Chairman Bob Brame said, “We pay a significant amount of money in fees to an engineer to ensure everything in subdivisions don’t end up costing the city or county more in the future. Four magistrates have asked me to ensure roads and drainage projects are done properly. I feel like at this rate, we’ll be in the hole.”
Brame said that after consulting with the Pennyrile Area Development District, he learned of two options, request funding from city or county government, or request a deposit to be held in escrow by the developers seeking approval.
“If the design work is done properly, they can get a refund. We’ve had to send the engineer out two or three times in some subdivisions,” Brame said.
Commissioner Matt Ladd asked about the potential for finding a less expensive engineer, but Brame and Commission Secretary Sharon Butts said that the current engineer was the least expensive in the area.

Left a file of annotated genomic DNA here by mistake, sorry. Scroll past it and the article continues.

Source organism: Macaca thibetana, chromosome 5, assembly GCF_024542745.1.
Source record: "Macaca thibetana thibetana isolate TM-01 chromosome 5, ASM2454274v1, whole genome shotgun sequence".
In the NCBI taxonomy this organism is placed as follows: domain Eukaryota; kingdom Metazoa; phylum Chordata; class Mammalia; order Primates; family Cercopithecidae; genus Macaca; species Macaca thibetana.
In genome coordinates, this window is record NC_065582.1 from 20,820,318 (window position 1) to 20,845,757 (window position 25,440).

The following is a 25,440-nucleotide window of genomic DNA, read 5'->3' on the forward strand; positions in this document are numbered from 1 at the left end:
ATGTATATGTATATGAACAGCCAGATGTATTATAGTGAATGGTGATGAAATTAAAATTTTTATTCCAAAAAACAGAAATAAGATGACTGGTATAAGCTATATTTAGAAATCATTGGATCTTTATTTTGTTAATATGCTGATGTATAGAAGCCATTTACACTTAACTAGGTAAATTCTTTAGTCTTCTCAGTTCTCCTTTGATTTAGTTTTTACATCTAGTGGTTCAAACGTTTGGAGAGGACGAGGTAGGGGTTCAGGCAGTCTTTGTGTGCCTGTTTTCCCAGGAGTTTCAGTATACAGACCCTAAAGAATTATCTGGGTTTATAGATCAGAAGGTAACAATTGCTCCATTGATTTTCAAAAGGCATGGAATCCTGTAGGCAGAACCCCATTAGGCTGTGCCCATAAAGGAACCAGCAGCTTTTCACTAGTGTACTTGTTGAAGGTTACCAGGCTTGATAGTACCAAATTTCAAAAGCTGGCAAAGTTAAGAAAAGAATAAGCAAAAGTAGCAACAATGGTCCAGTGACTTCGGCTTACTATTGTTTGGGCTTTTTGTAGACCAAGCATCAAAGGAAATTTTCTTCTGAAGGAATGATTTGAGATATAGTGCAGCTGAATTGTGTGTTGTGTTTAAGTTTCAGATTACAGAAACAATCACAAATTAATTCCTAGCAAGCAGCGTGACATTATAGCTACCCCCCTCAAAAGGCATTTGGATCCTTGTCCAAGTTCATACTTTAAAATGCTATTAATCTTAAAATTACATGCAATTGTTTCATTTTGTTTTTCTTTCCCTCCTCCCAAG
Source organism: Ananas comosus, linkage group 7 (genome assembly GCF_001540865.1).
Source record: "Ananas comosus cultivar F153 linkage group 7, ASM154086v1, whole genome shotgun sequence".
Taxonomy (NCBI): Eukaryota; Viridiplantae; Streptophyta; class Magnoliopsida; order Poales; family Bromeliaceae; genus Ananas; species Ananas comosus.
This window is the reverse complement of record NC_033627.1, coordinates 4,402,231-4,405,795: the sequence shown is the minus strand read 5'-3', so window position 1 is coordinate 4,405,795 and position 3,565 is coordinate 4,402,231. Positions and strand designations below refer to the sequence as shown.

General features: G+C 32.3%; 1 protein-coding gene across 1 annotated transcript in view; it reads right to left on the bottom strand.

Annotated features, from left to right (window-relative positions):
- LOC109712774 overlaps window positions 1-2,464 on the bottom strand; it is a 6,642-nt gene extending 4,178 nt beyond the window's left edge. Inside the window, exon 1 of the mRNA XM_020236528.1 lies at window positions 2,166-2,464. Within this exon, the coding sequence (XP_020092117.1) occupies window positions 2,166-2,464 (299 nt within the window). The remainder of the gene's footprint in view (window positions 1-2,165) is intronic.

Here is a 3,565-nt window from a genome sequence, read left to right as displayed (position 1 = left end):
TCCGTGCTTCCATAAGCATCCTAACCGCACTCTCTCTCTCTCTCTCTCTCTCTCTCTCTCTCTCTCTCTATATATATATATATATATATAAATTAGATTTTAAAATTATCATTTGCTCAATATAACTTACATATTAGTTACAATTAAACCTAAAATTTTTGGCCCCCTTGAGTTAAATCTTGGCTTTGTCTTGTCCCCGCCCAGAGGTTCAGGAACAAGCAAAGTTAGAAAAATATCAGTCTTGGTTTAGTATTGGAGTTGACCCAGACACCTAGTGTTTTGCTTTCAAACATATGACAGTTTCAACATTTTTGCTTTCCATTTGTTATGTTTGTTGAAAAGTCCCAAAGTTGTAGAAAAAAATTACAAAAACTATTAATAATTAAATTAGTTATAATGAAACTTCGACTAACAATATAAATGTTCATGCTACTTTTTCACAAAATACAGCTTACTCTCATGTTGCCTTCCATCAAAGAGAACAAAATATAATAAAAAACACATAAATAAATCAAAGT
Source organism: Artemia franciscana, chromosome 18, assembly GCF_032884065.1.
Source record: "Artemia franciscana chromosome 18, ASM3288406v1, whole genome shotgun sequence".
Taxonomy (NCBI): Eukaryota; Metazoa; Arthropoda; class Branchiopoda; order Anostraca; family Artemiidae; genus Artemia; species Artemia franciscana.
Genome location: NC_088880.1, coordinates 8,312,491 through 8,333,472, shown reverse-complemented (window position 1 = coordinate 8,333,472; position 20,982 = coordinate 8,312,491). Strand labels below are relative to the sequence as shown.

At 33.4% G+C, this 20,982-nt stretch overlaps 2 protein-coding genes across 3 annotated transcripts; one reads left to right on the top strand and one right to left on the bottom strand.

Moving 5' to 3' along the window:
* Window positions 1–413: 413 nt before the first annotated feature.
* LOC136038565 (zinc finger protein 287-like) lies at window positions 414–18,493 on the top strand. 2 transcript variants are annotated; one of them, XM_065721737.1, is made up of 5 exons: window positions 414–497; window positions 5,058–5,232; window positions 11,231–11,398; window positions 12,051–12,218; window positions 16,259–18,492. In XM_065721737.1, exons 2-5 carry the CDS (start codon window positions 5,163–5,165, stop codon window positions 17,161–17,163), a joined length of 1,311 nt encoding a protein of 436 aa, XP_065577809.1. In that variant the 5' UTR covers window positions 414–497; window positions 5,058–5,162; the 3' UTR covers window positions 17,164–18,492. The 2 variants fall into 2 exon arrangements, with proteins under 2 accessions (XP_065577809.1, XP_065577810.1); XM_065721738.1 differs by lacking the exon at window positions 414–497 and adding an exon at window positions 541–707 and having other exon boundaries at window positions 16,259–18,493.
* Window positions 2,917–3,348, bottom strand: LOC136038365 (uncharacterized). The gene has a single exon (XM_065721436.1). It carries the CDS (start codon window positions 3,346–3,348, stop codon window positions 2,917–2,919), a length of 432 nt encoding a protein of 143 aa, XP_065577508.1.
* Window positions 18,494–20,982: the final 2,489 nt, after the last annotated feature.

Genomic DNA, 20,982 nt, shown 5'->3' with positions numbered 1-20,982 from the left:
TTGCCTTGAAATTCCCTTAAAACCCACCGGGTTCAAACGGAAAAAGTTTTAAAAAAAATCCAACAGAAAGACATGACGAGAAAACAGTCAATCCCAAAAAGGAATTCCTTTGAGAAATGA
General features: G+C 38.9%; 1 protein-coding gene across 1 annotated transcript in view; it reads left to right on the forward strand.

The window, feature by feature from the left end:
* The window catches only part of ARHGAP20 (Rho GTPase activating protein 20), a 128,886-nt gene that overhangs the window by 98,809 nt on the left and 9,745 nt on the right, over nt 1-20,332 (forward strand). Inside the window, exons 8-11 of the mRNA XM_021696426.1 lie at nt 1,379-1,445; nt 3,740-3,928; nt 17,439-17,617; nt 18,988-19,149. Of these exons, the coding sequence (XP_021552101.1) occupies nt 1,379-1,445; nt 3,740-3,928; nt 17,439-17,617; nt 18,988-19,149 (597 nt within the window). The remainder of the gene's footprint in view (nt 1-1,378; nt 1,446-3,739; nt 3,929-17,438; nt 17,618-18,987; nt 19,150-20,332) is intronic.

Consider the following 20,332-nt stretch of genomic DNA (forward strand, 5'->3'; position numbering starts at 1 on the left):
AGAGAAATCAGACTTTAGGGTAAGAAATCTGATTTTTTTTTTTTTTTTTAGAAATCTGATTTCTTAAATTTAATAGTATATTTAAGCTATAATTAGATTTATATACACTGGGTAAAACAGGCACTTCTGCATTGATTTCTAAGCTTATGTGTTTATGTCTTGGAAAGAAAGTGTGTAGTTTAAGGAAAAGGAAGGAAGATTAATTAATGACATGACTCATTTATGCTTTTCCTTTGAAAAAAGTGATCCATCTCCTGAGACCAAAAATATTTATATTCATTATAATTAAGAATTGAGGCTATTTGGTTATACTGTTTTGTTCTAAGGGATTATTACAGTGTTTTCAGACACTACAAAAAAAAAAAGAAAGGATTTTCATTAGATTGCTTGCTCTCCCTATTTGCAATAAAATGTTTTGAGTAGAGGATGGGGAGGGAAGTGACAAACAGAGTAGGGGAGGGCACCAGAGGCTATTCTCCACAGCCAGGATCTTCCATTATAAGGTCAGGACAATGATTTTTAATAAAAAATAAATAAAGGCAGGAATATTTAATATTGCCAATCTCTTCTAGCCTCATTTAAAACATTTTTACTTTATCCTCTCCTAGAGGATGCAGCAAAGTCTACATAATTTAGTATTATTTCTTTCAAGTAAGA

“It’s their subdivisions,” said Commissioner Jimmy Hart. “Any expense they face will be passed on. It’s important that it not be our expense but theirs.” He added that most developers would not require subsequent visits, but a few required several follow-ups.
Commissioner Kevin Alexander said that the escrow deposit could provide incentive for developers to design and build projects properly before the first inspection, without the need to spend money for future reviews.
“Until we are funded by the government, we should not absorb expenses. It should be the developer’s responsibility. Economic growth is good for the community and comes from development,” said Ladd.
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